To DIY...or not to DIY

Power Tools

When planning home improvement projects — especially those that involve electrical work — do you know when to DIY and when to hire a professional?

Homeowners wanting to do it themselves can tackle many types of projects, but when safety becomes an issue, seek a professional with appropriate training, equipment and insurance. “Painting a bedroom may be an easy weekend project, for example, but climbing a tall ladder for an exterior paint job can be a safety risk,” noted Kodi Swafford, Manager of Safety, Training and Compliance at Hendricks Power.

To avoid electrocution and fires, most electrical work should be left to professional licensed electricians. Home rewiring, breaker box replacement and adding a large number of electrical outlets are among tasks you should consider leaving for the pros. Faulty electrical installations can lead to large additional expenses and even injuries or death.

If you’re doing work yourself with power tools, be careful. Annually, 8% of electrocutions in the U.S. are attributed to improper use of power tools. The Electrical Safety Foundation International offers the following safety tips:

  • Use ground fault circuit interrupters (GFCIs) with every power tool to protect against electrical shock.
  • Never use power tools near live electrical wires or water pipes.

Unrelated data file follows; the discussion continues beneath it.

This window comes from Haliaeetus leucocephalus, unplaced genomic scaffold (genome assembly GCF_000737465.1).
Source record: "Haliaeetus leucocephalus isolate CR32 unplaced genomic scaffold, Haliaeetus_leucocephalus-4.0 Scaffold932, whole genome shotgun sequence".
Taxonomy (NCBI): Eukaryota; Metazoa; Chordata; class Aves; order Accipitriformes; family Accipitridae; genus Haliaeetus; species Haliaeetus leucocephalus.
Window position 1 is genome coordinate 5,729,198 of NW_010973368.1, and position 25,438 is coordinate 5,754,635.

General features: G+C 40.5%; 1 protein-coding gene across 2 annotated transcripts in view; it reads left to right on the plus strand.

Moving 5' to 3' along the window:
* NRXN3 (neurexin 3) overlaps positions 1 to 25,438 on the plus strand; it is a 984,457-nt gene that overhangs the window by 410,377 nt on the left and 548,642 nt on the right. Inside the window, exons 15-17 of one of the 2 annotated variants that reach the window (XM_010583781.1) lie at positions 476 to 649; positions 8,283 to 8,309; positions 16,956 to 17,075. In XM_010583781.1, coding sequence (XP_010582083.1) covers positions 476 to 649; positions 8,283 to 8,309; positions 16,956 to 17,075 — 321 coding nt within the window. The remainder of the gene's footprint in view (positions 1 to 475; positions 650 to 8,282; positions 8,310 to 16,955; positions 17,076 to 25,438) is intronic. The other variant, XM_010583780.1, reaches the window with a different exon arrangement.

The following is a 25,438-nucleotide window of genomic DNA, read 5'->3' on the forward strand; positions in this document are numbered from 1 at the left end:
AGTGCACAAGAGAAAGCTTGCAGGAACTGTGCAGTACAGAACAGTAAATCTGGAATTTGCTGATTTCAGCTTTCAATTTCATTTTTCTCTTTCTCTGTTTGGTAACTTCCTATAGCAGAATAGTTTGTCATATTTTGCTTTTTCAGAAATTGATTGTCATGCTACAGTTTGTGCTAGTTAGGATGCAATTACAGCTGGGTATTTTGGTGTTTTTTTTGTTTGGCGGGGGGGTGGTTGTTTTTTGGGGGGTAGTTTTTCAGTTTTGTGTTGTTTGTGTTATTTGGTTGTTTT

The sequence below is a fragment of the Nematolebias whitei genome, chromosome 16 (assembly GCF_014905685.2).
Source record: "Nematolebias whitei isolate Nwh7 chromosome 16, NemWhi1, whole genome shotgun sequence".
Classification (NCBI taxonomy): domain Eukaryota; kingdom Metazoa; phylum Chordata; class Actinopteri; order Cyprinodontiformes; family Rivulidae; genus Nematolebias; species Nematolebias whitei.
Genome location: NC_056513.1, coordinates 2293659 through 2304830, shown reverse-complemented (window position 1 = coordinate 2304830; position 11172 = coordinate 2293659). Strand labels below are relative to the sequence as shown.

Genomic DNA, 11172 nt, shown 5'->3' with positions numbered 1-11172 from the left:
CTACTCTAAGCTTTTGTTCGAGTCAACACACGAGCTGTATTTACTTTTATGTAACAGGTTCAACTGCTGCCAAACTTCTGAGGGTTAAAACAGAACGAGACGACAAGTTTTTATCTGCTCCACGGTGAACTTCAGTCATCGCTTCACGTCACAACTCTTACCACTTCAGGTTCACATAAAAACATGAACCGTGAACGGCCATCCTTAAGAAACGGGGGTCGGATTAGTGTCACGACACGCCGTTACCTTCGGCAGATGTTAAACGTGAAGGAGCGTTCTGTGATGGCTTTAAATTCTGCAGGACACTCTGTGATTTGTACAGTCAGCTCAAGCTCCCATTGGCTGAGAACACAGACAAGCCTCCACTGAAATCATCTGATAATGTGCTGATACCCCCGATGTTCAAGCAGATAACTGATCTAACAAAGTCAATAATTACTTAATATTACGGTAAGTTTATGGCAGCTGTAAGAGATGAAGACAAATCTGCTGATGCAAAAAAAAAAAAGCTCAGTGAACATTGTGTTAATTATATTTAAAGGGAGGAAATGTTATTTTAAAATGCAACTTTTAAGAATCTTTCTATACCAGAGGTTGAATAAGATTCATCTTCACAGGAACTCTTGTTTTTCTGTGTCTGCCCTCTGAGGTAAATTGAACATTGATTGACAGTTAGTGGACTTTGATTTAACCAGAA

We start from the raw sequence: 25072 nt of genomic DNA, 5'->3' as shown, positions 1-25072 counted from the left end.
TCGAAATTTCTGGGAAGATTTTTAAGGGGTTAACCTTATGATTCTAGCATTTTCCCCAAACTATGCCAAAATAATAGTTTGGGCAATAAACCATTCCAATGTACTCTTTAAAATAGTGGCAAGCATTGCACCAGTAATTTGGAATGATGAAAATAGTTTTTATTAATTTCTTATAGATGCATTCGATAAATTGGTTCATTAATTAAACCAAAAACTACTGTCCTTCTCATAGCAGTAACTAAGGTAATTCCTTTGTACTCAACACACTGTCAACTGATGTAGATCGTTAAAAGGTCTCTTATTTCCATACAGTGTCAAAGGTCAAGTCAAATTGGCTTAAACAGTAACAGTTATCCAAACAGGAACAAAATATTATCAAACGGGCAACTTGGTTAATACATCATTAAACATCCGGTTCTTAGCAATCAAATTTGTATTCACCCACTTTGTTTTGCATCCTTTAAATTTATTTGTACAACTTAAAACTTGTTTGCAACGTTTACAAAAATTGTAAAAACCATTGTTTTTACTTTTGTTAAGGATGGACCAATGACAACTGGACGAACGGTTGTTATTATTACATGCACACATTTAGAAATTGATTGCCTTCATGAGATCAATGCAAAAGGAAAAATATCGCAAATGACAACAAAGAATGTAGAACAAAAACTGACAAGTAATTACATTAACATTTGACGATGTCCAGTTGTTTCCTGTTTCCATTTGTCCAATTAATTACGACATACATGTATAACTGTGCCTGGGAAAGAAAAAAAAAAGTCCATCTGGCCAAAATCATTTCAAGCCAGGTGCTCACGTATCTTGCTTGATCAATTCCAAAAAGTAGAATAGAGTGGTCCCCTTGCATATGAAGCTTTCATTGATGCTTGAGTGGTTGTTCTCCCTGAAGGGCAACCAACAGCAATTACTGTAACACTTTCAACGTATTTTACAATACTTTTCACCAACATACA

• Use extreme caution when cutting or drilling into walls where electrical wires or water pipes could be accidentally touched or penetrated.
  • Do not use power tools without the proper guards.

If your home improvement includes additional living space and/or added outlets, make sure your home electrical panel and service can handle the added load. Make sure all electrical work is done by a certified, licensed electrician and that local permits, if needed, are secured.

Call 811 several days in advance if any digging is part of the project so the appropriate utilities serving your area can determine if they have buried lines of service in the scope of your project and mark where those are located.

Whether your home improvement is being done by yourself or a contractor, contact your electric utility ahead of time if your meter must be removed or relocated to accommodate additions or renovations (such as home additions, fences, decks or patios) to your property. In almost all areas, it is illegal for a homeowner to break the seal on a utility meter or pull or set a meter.